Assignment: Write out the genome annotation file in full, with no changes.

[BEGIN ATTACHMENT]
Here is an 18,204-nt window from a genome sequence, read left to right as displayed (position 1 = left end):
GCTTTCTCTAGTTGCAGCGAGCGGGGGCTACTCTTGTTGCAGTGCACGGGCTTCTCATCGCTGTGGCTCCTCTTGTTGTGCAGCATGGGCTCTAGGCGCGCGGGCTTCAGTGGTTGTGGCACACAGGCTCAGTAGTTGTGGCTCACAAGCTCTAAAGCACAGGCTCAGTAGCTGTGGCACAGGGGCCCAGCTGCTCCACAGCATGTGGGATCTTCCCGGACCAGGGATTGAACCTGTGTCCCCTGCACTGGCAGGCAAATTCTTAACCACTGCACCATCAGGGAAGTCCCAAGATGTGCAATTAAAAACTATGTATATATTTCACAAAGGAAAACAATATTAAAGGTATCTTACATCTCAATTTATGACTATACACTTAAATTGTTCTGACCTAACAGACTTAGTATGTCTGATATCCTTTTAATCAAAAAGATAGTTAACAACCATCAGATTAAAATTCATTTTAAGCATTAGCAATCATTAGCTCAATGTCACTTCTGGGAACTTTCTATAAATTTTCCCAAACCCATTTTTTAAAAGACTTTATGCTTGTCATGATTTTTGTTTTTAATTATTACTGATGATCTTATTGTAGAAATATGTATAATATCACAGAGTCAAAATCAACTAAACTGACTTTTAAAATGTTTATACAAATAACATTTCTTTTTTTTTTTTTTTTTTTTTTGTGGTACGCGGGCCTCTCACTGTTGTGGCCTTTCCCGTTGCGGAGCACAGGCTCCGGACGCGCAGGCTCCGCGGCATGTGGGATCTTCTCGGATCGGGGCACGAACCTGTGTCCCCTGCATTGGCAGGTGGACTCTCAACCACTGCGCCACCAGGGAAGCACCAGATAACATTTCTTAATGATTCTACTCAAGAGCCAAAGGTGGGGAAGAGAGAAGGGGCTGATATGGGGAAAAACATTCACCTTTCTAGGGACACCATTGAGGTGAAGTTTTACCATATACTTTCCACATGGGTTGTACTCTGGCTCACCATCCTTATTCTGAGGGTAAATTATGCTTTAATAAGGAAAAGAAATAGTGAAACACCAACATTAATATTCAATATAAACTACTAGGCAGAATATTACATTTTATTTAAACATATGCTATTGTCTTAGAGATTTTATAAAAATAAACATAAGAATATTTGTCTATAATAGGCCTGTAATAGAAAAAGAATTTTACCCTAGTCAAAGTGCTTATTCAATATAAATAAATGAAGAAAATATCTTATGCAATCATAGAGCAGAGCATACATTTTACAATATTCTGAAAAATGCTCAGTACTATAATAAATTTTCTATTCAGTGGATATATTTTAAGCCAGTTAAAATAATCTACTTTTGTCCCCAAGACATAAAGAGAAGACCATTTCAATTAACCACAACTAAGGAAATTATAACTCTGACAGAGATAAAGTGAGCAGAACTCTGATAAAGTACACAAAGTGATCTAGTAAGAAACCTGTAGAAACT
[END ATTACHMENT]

Here is an 18,204-nt window from a genome sequence, read left to right as displayed (position 1 = left end):
GCTTTCTCTAGTTGCAGCGAGCGGGGGCTACTCTTGTTGCAGTGCACGGGCTTCTCATCGCTGTGGCTCCTCTTGTTGTGCAGCATGGGCTCTAGGCGCGCGGGCTTCAGTGGTTGTGGCACACAGGCTCAGTAGTTGTGGCTCACAAGCTCTAAAGCACAGGCTCAGTAGCTGTGGCACAGGGGCCCAGCTGCTCCACAGCATGTGGGATCTTCCCGGACCAGGGATTGAACCTGTGTCCCCTGCACTGGCAGGCAAATTCTTAACCACTGCACCATCAGGGAAGTCCCAAGATGTGCAATTAAAAACTATGTATATATTTCACAAAGGAAAACAATATTAAAGGTATCTTACATCTCAATTTATGACTATACACTTAAATTGTTCTGACCTAACAGACTTAGTATGTCTGATATCCTTTTAATCAAAAAGATAGTTAACAACCATCAGATTAAAATTCATTTTAAGCATTAGCAATCATTAGCTCAATGTCACTTCTGGGAACTTTCTATAAATTTTCCCAAACCCATTTTTTAAAAGACTTTATGCTTGTCATGATTTTTGTTTTTAATTATTACTGATGATCTTATTGTAGAAATATGTATAATATCACAGAGTCAAAATCAACTAAACTGACTTTTAAAATGTTTATACAAATAACATTTCTTTTTTTTTTTTTTTTTTTTTTGTGGTACGCGGGCCTCTCACTGTTGTGGCCTTTCCCGTTGCGGAGCACAGGCTCCGGACGCGCAGGCTCCGCGGCATGTGGGATCTTCTCGGATCGGGGCACGAACCTGTGTCCCCTGCATTGGCAGGTGGACTCTCAACCACTGCGCCACCAGGGAAGCACCAGATAACATTTCTTAATGATTCTACTCAAGAGCCAAAGGTGGGGAAGAGAGAAGGGGCTGATATGGGGAAAAACATTCACCTTTCTAGGGACACCATTGAGGTGAAGTTTTACCATATACTTTCCACATGGGTTGTACTCTGGCTCACCATCCTTATTCTGAGGGTAAATTATGCTTTAATAAGGAAAAGAAATAGTGAAACACCAACATTAATATTCAATATAAACTACTAGGCAGAATATTACATTTTATTTAAACATATGCTATTGTCTTAGAGATTTTATAAAAATAAACATAAGAATATTTGTCTATAATAGGCCTGTAATAGAAAAAGAATTTTACCCTAGTCAAAGTGCTTATTCAATATAAATAAATGAAGAAAATATCTTATGCAATCATAGAGCAGAGCATACATTTTACAATATTCTGAAAAATGCTCAGTACTATAATAAATTTTCTATTCAGTGGATATATTTTAAGCCAGTTAAAATAATCTACTTTTGTCCCCAAGACATAAAGAGAAGACCATTTCAATTAACCACAACTAAGGAAATTATAACTCTGACAGAGATAAAGTGAGCAGAACTCTGATAAAGTACACAAAGTGATCTAGTAAGAAACCTGTAGAAACT